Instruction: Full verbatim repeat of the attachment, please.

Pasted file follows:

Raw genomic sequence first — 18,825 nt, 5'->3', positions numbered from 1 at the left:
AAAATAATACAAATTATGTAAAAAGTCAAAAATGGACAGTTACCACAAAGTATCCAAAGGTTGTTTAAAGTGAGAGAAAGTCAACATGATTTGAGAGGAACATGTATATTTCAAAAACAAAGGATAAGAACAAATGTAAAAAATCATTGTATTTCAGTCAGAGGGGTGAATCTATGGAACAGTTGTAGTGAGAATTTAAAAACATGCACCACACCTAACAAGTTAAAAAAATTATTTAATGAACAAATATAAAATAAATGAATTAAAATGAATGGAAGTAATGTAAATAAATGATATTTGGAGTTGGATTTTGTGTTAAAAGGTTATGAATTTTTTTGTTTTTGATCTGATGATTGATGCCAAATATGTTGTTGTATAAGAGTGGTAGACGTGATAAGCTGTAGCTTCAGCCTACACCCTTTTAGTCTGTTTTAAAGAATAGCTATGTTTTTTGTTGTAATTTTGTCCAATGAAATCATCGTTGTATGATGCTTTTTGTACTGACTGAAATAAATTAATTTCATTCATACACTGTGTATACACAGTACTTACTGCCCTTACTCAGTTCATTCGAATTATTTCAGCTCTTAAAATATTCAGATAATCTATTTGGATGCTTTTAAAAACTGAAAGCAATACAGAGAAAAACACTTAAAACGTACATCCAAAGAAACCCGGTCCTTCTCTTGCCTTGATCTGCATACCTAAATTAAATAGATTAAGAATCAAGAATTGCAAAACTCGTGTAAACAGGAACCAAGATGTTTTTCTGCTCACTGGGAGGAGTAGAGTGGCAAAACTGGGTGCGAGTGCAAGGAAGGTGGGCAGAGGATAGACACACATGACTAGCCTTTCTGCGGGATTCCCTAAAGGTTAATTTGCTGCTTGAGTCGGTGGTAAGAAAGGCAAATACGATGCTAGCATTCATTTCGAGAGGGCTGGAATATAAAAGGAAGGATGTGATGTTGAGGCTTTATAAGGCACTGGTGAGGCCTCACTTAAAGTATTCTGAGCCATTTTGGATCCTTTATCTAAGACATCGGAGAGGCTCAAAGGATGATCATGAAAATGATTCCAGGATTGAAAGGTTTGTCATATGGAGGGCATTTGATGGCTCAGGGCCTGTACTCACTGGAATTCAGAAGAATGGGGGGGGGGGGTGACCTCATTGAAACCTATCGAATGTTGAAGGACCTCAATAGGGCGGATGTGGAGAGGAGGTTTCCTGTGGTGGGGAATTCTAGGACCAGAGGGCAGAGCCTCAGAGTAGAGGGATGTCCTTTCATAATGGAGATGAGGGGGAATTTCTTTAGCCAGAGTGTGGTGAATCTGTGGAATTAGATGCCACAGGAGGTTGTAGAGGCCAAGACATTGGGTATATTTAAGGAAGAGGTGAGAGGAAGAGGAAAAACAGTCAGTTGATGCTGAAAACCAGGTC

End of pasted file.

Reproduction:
Raw genomic sequence first — 18,825 nt, 5'->3', positions numbered from 1 at the left:
AAAATAATACAAATTATGTAAAAAGTCAAAAATGGACAGTTACCACAAAGTATCCAAAGGTTGTTTAAAGTGAGAGAAAGTCAACATGATTTGAGAGGAACATGTATATTTCAAAAACAAAGGATAAGAACAAATGTAAAAAATCATTGTATTTCAGTCAGAGGGGTGAATCTATGGAACAGTTGTAGTGAGAATTTAAAAACATGCACCACACCTAACAAGTTAAAAAAATTATTTAATGAACAAATATAAAATAAATGAATTAAAATGAATGGAAGTAATGTAAATAAATGATATTTGGAGTTGGATTTTGTGTTAAAAGGTTATGAATTTTTTTGTTTTTGATCTGATGATTGATGCCAAATATGTTGTTGTATAAGAGTGGTAGACGTGATAAGCTGTAGCTTCAGCCTACACCCTTTTAGTCTGTTTTAAAGAATAGCTATGTTTTTTGTTGTAATTTTGTCCAATGAAATCATCGTTGTATGATGCTTTTTGTACTGACTGAAATAAATTAATTTCATTCATACACTGTGTATACACAGTACTTACTGCCCTTACTCAGTTCATTCGAATTATTTCAGCTCTTAAAATATTCAGATAATCTATTTGGATGCTTTTAAAAACTGAAAGCAATACAGAGAAAAACACTTAAAACGTACATCCAAAGAAACCCGGTCCTTCTCTTGCCTTGATCTGCATACCTAAATTAAATAGATTAAGAATCAAGAATTGCAAAACTCGTGTAAACAGGAACCAAGATGTTTTTCTGCTCACTGGGAGGAGTAGAGTGGCAAAACTGGGTGCGAGTGCAAGGAAGGTGGGCAGAGGATAGACACACATGACTAGCCTTTCTGCGGGATTCCCTAAAGGTTAATTTGCTGCTTGAGTCGGTGGTAAGAAAGGCAAATACGATGCTAGCATTCATTTCGAGAGGGCTGGAATATAAAAGGAAGGATGTGATGTTGAGGCTTTATAAGGCACTGGTGAGGCCTCACTTAAAGTATTCTGAGCCATTTTGGATCCTTTATCTAAGACATCGGAGAGGCTCAAAGGATGATCATGAAAATGATTCCAGGATTGAAAGGTTTGTCATATGGAGGGCATTTGATGGCTCAGGGCCTGTACTCACTGGAATTCAGAAGAATGGGGGGGGGGGGTGACCTCATTGAAACCTATCGAATGTTGAAGGACCTCAATAGGGCGGATGTGGAGAGGAGGTTTCCTGTGGTGGGGAATTCTAGGACCAGAGGGCAGAGCCTCAGAGTAGAGGGATGTCCTTTCATAATGGAGATGAGGGGGAATTTCTTTAGCCAGAGTGTGGTGAATCTGTGGAATTAGATGCCACAGGAGGTTGTAGAGGCCAAGACATTGGGTATATTTAAGGAAGAGGTGAGAGGAAGAGGAAAAACAGTCAGTTGATGCTGAAAACCAGGTC